vernal veggies.


When I moved into my little flat in Visby, I was ecstatic to have a space of my own, and a real kitchen. (Well, it doesn’t have an oven, but still – it’s mine and I don’t have to share it with anyone) After months of not really cooking, I was back!

Unfortunately, shortly after this I went to winter school in Portugal and we collectively realized that our last scholarship payment comes at the end of July. I and several others had assumed it would last at least one month longer than that.

Friends: I will soon be poor. I don’t graduate until November, so that’s several months I have to survive with no scholarship.

This immediately took a hit on my cooking. I still cooked good food, but I went completely vegetarian and stopped buying wine or beer to enjoy with dinner. I had already basically forsaken dessert, more for my waistline than my pocketbook, but it was also handy for that (not having an oven is very sad in terms of my baking obsession, but also probably healthy).

For me, vegetarianism meant a lot of legumes. I was able to find harissa in the grocery store, which was literally a miracle as I’ve rarely found it anywhere else and Sweden isn’t exactly a bastion of diversity, especially in the grocery aisles. I cooked up a delicious Tunisian stew from the Gourmet archives that lasted a few nights, the chickpeas delightfully exploding every time I microwaved a new portion.

But things have been getting hard at work. I’m sometimes at the university until 7 or 8 p.m. at night, and I come home exhausted and frequently discouraged. A pile of chickpeas just wasn’t always going to cut it.

So yesterday, I pulled out all the stops. I rampaged through the fresh vegetables aisle in the Coop, then splurged on a big slab of salmon. Get those omega-3’s. After reading Four Fish I now feel guilty every time I buy fish, but I did it anyway.

On the way home, I stopped at the Sytembolaget and bought a bottle of Viognier.


With the vegetables, I made a small ragout (including some shiitake mushrooms). It was like a bowl of spring, steaming in a light-green porcelain vessel in front of me. If that couldn’t rejuvenate me, what could? I felt like the finished dish matched the blue sky and sun that have been gracing us with their presence here on Gotland every day. And that’s a very good thing.

Spring Ragout

Adapted from The Atlantic

1 tablespoon olive oil

a bunch of scallions (in Sweden, called “salad leeks”), white and light green parts chopped (discard dark green parts)

a bunch of asparagus, ends of stems discarded, sliced into 2” sections; if the stems are thick, also cut them in half lengthwise

2 tablespoons water

juice from half a lemon

splash of white wine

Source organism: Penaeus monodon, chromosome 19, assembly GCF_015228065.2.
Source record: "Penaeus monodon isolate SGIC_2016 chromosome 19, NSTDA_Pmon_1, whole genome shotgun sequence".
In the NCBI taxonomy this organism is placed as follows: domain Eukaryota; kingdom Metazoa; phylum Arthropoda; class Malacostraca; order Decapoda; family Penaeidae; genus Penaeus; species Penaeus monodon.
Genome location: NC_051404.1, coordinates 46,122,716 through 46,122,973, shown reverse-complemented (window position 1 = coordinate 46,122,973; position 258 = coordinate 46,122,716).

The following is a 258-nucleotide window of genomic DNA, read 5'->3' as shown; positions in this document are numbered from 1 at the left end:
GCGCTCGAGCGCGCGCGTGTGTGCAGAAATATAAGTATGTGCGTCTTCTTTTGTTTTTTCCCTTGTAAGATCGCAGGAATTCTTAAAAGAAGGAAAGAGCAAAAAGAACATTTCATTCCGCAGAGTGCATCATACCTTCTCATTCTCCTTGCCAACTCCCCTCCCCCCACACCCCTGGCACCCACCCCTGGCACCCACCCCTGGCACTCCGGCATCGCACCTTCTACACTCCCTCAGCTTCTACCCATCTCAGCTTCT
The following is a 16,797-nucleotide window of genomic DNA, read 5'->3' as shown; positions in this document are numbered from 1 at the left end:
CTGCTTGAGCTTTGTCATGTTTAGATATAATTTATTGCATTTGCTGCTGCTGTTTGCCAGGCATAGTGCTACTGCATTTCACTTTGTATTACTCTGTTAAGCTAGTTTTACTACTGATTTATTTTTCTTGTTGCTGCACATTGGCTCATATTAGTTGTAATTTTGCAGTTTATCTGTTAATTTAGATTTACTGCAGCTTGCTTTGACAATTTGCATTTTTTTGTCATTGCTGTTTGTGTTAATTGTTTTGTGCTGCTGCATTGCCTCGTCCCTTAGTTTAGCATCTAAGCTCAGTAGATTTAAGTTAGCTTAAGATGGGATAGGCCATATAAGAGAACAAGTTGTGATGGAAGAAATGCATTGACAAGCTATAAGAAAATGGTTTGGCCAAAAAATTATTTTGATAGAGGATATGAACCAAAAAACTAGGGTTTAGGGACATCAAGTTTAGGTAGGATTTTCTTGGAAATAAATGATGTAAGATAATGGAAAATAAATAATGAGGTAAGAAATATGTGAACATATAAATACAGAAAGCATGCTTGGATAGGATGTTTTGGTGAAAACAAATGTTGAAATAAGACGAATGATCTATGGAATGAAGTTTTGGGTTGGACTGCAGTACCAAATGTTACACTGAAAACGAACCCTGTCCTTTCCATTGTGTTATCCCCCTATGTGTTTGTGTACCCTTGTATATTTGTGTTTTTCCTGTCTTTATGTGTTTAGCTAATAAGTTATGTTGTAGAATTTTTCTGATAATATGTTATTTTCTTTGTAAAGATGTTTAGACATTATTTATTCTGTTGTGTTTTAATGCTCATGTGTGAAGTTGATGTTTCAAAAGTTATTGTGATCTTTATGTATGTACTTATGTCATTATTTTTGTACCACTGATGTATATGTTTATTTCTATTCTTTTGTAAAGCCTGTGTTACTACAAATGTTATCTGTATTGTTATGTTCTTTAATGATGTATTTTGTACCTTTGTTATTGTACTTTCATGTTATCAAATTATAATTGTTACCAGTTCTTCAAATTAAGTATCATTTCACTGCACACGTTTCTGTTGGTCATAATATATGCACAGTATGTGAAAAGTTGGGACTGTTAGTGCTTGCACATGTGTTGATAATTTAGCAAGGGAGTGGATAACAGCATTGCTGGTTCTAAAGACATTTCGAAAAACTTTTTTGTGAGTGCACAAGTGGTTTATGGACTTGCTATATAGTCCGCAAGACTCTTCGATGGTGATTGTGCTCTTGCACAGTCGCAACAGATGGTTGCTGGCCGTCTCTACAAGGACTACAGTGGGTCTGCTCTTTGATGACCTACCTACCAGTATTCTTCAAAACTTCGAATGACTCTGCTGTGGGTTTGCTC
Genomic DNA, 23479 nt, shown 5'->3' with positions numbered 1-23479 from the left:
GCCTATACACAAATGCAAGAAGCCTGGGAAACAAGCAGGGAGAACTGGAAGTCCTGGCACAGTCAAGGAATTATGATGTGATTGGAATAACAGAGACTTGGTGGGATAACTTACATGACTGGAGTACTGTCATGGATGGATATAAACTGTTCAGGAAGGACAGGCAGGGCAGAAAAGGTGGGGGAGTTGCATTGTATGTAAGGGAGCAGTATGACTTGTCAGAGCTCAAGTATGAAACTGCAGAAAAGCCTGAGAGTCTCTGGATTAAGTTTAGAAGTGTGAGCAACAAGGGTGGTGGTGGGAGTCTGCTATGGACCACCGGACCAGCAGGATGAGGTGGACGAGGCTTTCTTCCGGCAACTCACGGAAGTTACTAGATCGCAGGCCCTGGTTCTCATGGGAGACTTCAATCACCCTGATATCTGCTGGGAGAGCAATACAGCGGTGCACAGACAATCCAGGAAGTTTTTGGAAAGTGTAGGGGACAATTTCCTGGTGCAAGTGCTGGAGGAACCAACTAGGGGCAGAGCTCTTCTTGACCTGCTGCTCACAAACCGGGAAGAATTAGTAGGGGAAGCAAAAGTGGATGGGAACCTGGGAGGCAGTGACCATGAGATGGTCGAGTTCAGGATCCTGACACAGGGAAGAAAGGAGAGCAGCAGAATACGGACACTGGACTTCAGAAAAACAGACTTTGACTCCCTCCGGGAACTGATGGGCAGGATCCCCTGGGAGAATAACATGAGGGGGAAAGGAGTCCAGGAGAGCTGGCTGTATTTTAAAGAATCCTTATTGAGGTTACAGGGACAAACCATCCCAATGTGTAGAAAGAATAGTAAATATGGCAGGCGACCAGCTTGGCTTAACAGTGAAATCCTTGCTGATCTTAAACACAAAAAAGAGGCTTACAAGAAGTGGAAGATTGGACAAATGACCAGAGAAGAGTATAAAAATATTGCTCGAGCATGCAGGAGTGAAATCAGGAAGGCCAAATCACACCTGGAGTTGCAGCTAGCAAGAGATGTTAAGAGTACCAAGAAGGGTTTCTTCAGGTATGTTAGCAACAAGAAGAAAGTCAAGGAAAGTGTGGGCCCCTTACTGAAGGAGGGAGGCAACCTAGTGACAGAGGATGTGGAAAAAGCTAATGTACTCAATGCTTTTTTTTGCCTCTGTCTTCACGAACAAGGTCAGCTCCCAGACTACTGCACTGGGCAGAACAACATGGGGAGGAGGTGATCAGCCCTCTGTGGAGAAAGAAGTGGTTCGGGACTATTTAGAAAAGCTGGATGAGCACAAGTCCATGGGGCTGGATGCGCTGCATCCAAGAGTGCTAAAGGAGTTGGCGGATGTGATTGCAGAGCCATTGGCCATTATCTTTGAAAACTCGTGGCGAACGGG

1 teaspoon salt

1 tablespoon honey

1-2 cups sugar snap peas

3-4 large shiitake mushrooms; or use something local, spring, and fresh if you can!

¼ cup parsley, chopped coarsely

Heat the olive oil over medium heat in a heavy pot, then stir in the chopped scallions. Cook for 2 minutes or so until the scallions start to get soft. While that’s cooking, chop up the asparagus. Add it to the pot with the water, lemon, wine, salt, and honey. Stir together and then put the lid on the pot. Cook 2-4 minutes, depending on how thick the asparagus is – you don’t want it to be done cooking at this point, but it should be softening up. Add the peas and mushrooms, cooking 3 more minutes. Finally, stir in the parsley, cook one more minute, and then turn off the heat. Enjoy!

we found salad in a hopeless place.


We thought yesterday was going to be an easy day. And I guess it was – just one race. When the women’s 4 x 5 k relay finished, we went, woohooo! Let’s drink a beer in the sun! Then quickly write our two stories, and then go into Adler and explore and get a real dinner!

Of course, none of those things happened. We went inside and began writing. And with more time to work with, we produced better, more detailed, more polished stories. We had time to be perfectionists. It was still 8 p.m. when we left the venue, no time to take the long trip down to the cities.

That morning, as Alex and I were jogging, she said, “if we go out to dinner tonight, I’m going to order just vegetables.” I agreed – a salad! That would be amazing! We have had good carbs and proteins from breakfast (and the other food we steal from breakfast to turn into lunch), but there is a distinct lack of green vegetables, or any other-colored vegetables for that matter. I was longing for vegetables like whoa.

That morning we showed up for breakfast and Nat said, “I really want a salad for dinner tonight.” It was sealed.